Assuntos
Planejamento de Assistência ao Paciente/estatística & dados numéricos , Transferência de Pacientes/estatística & dados numéricos , Determinantes Sociais da Saúde/estatística & dados numéricos , Adolescente , Adulto , Idoso , Serviço Hospitalar de Emergência/estatística & dados numéricos , Feminino , Humanos , Modelos Logísticos , Masculino , Pessoa de Meia-Idade , Adulto Jovem
11.
J Med Internet Res ; 22(6): e18579, 2020 06 04.
Artigo em Inglês | MEDLINE | ID: mdl-32496199

RESUMO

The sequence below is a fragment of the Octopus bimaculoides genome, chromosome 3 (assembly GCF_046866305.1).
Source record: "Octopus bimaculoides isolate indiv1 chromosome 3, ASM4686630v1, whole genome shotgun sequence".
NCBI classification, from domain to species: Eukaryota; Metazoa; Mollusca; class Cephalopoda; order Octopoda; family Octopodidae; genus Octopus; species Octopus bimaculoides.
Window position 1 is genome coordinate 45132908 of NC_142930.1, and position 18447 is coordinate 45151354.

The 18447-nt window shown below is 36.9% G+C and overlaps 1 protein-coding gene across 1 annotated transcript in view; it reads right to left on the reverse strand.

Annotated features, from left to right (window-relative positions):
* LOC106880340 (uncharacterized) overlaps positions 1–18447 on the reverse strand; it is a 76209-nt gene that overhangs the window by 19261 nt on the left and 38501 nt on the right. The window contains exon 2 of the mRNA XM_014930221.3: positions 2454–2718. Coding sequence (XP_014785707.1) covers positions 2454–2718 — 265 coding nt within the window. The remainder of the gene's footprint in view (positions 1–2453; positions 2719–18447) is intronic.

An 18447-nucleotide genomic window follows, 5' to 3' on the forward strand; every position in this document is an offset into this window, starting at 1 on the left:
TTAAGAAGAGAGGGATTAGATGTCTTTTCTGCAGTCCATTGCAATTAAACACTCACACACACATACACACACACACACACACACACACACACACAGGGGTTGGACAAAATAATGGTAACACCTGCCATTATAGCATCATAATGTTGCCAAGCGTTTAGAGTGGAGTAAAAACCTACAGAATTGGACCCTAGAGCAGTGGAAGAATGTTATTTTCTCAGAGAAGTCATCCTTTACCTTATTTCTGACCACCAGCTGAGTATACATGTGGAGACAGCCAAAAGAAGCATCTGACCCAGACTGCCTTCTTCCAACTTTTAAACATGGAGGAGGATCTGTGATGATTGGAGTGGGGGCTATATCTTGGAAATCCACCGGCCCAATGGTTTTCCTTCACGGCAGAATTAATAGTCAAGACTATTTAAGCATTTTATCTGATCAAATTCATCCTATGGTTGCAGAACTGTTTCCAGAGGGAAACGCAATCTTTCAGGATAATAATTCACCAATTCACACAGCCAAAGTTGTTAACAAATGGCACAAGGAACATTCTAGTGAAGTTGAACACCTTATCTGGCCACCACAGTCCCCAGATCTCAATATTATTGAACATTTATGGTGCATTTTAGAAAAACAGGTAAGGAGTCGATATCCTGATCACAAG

BACKGROUND: Health services researchers spend a substantial amount of time performing integration, cleansing, interpretation, and aggregation of raw data from multiple public or private data sources. Often, each researcher (or someone in their team) duplicates this effort for their own project, facing the same challenges and experiencing the same pitfalls discovered by those before them. OBJECTIVE: This paper described a design process for creating a data warehouse that includes the most frequently used databases in health services research. METHODS: The design is based on a conceptual iterative process model framework that utilizes the sociotechnical systems theory approach and includes the capacity for subsequent updates of the existing data sources and the addition of new ones. We introduce the theory and the framework and then explain how they are used to inform the methodology of this study. RESULTS: The application of the iterative process model to the design research process of problem identification and solution design for the Healthcare Research and Analytics Data Infrastructure Solution (HRADIS) is described. Each phase of the iterative model produced end products to inform the implementation of HRADIS. The analysis phase produced the problem statement and requirements documents. The projection phase produced a list of tasks and goals for the ideal system. Finally, the synthesis phase provided the process for a plan to implement HRADIS. HRADIS structures and integrates data dictionaries provided by the data sources, allowing the creation of dimensions and measures for a multidimensional business intelligence system. We discuss how HRADIS is complemented with a set of data mining, analytics, and visualization tools to enable researchers to more efficiently apply multiple methods to a given research project. HRADIS also includes a built-in security and account management framework for data governance purposes to ensure customized authorization depending on user roles and parts of the data the roles are authorized to access. CONCLUSIONS: To address existing inefficiencies during the obtaining, extracting, preprocessing, cleansing, and filtering stages of data processing in health services research, we envision HRADIS as a full-service data warehouse integrating frequently used data sources, processes, and methods along with a variety of data analytics and visualization tools. This paper presents the application of the iterative process model to build such a solution. It also includes a discussion on several prominent issues, lessons learned, reflections and recommendations, and future considerations, as this model was applied.